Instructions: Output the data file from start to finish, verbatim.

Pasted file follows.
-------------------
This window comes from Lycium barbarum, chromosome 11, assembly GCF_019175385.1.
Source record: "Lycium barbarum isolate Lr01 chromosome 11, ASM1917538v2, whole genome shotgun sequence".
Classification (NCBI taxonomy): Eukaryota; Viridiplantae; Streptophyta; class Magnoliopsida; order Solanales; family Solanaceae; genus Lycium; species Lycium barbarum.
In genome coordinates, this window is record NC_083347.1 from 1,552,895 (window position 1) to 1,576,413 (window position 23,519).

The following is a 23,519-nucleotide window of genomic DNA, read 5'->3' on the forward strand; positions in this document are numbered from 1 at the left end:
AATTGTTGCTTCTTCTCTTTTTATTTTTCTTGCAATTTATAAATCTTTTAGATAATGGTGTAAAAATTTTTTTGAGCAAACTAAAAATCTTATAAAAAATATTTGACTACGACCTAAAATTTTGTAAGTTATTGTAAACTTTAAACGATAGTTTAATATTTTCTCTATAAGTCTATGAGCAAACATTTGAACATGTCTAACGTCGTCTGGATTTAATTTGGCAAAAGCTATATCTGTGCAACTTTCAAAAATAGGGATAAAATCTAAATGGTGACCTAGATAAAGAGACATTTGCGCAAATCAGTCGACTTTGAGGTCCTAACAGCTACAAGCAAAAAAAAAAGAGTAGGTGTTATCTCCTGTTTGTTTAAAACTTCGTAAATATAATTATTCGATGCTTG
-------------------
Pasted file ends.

This window comes from Lycium barbarum, chromosome 11, assembly GCF_019175385.1.
Source record: "Lycium barbarum isolate Lr01 chromosome 11, ASM1917538v2, whole genome shotgun sequence".
Classification (NCBI taxonomy): Eukaryota; Viridiplantae; Streptophyta; class Magnoliopsida; order Solanales; family Solanaceae; genus Lycium; species Lycium barbarum.
In genome coordinates, this window is record NC_083347.1 from 1,552,895 (window position 1) to 1,576,413 (window position 23,519).

The following is a 23,519-nucleotide window of genomic DNA, read 5'->3' on the forward strand; positions in this document are numbered from 1 at the left end:
AATTGTTGCTTCTTCTCTTTTTATTTTTCTTGCAATTTATAAATCTTTTAGATAATGGTGTAAAAATTTTTTTGAGCAAACTAAAAATCTTATAAAAAATATTTGACTACGACCTAAAATTTTGTAAGTTATTGTAAACTTTAAACGATAGTTTAATATTTTCTCTATAAGTCTATGAGCAAACATTTGAACATGTCTAACGTCGTCTGGATTTAATTTGGCAAAAGCTATATCTGTGCAACTTTCAAAAATAGGGATAAAATCTAAATGGTGACCTAGATAAAGAGACATTTGCGCAAATCAGTCGACTTTGAGGTCCTAACAGCTACAAGCAAAAAAAAAAGAGTAGGTGTTATCTCCTGTTTGTTTAAAACTTCGTAAATATAATTATTCGATGCTTG